A Consultant, a Lawyer and an HR Director walked into a Bar….
I really have no qualms about getting up in front of an audience. Oh sure, I may get an attack of the nerves and get a tad sweaty but when all is said and done I truly enjoy public speaking. (Quite surprising, actually, that I’m able to enjoy it at all after the traumatic experience I had at the age of 5 when I wet my pants on stage during a dance recital.)
Therefore, as one can surmise, over the years of my HR career I’ve snatched every opportunity offered to speak to various SHRM chapters, non-profit organizations, conferences for non-HR professionals, and pretty much anyone who will ask.
Yesterday I arrived in lovely San Diego where I’m presenting a session today called “HR and Social Media: What the HR Professional Needs to Know” at the 2011 HR and Employer Compliance Summit. I’ll be talking about the opportunities that exist for HR pros and their HR Departments to tap into the power of social media. I’ve been doing variations on this session for close to a year now (this is about the 5th time) and I have a sense it’s just about the last hurrah. We’re pretty much past the OMG-a-shiny-object-what-the-hell-is-that stage and if someone in HR is still not “getting it”…well, merely attending a presentation at this point in the game is probably not going to get them eagerly involved.
But I don’t want to discuss today’s presentation. Rather, I want to talk about a topic that surfaces quite regularly out here in the HR blogosphere: “Why aren’t there more HR practitioners presenting at conferences?” In fact, Mark Stelzner revisited it just yesterday.
There are as many answers to that question as there are dirty players on my least favorite NFL teams, but here are a few that come to mind:
- HR practitioners with day jobs in corporate HR functions are, more often than not, unable to go and speak at conferences with the full support of their organizations (financial or otherwise) and therefore must decide whether to use PTO days and fund the miscellaneous expenses out of their own pockets. There may be a number of HR folks who are interested in speaking, leading sessions and sharing their experiences but doing so presents a personal financial burden or they are unable/unwilling to use valuable PTO days.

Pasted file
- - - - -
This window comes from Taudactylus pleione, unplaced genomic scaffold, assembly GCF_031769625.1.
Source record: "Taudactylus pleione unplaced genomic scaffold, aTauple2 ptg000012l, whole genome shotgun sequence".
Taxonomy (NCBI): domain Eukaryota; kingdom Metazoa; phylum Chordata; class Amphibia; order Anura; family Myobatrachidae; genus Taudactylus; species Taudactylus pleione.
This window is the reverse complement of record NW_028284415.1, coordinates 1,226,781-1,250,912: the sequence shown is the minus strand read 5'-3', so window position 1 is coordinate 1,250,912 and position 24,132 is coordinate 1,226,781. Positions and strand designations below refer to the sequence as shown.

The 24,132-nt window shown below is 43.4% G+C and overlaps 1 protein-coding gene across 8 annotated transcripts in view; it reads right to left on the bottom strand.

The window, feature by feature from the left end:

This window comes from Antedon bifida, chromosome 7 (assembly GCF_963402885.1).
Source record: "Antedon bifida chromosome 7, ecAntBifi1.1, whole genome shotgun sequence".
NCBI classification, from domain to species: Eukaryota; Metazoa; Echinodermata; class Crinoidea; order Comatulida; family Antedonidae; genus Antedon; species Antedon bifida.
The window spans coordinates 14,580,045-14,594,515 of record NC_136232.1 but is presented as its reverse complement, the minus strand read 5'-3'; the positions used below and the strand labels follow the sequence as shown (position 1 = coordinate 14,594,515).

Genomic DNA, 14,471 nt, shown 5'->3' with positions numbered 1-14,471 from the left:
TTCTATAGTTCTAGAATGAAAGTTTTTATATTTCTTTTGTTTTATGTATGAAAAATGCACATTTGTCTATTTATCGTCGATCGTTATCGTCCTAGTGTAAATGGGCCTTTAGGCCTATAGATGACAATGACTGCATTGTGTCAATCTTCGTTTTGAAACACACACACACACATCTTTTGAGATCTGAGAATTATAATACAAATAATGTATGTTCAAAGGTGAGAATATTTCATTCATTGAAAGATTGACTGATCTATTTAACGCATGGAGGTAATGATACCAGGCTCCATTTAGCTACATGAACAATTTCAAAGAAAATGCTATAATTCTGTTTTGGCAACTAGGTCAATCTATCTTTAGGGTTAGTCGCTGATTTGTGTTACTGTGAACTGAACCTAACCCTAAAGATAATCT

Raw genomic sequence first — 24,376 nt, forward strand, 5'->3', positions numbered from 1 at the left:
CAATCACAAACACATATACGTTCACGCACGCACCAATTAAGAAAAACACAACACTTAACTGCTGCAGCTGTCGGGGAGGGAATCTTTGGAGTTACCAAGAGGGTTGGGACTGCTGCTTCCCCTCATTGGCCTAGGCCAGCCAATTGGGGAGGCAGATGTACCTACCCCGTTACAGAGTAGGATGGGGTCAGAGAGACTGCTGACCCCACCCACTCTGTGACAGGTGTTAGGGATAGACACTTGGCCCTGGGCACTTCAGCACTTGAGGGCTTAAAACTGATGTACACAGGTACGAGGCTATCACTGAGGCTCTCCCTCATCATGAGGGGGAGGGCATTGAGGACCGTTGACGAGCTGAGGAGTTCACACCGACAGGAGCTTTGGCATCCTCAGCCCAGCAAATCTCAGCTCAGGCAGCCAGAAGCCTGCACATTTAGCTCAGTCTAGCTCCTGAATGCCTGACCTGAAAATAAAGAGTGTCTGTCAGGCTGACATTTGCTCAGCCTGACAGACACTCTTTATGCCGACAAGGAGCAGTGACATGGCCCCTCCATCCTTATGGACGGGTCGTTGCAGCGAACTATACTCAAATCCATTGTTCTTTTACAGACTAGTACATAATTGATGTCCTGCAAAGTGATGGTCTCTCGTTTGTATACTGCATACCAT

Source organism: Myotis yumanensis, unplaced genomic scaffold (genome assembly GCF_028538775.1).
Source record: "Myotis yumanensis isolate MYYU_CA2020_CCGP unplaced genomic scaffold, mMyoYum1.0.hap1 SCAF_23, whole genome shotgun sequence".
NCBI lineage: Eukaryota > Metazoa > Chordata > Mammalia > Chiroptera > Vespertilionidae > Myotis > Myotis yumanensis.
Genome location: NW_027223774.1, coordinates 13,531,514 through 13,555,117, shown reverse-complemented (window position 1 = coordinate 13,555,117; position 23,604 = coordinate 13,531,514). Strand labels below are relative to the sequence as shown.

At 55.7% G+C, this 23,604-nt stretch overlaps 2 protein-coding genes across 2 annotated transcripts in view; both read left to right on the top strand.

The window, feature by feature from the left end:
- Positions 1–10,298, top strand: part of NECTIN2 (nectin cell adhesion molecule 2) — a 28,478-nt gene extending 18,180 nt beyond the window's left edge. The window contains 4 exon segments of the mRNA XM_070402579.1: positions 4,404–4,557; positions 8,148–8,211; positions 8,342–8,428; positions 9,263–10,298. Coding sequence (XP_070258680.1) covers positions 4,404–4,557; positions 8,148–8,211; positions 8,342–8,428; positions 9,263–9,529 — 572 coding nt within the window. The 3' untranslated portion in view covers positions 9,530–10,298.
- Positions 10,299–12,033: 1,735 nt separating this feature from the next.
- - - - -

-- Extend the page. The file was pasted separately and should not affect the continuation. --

- Attendees at HR conferences don’t clamor for real-voices from in the trenches. Rather, they allow themselves to go along with the typical flow – attending presentations by speakers who have nothing more to give them credibility than a CPS after their name. Or a JD. (apologies to all my attorney friends)
- HR professionals are often not the most eager champions for each other. Really. It’s kind of sad that we don’t support each other and encourage each other to do IGNITE-type events on HR topics. Why is that? I know of IT professionals who form “hacker groups,” for example, and take turns presenting content and topics to their peers, thus simultaneously gaining speaking experience and learning.
So how did I make the leap from presenting primarily within the cozy confines of my state borders? I got the push and support from some dear friends who I initially met in the online space.
- William Tincup and Bryan Wempen provide a daily forum, Drive thru HR, for HR practitioners to talk about HR issues and share with each other. A few visits to their radio show provided me with exposure to others in the space (i.e GSMI, today’s conference organizers) who approached me to be a speaker after an appearance on DTHR.
- Laurie Ruettimann has written about the need to get more HR practitioners on the speaking circuit. She also followed up with an individual conversation and personal encouragement to me that got me to say “heck yeah” when the GSMI folks asked me to speak.
Support + Encouragement + Desire = Opportunities.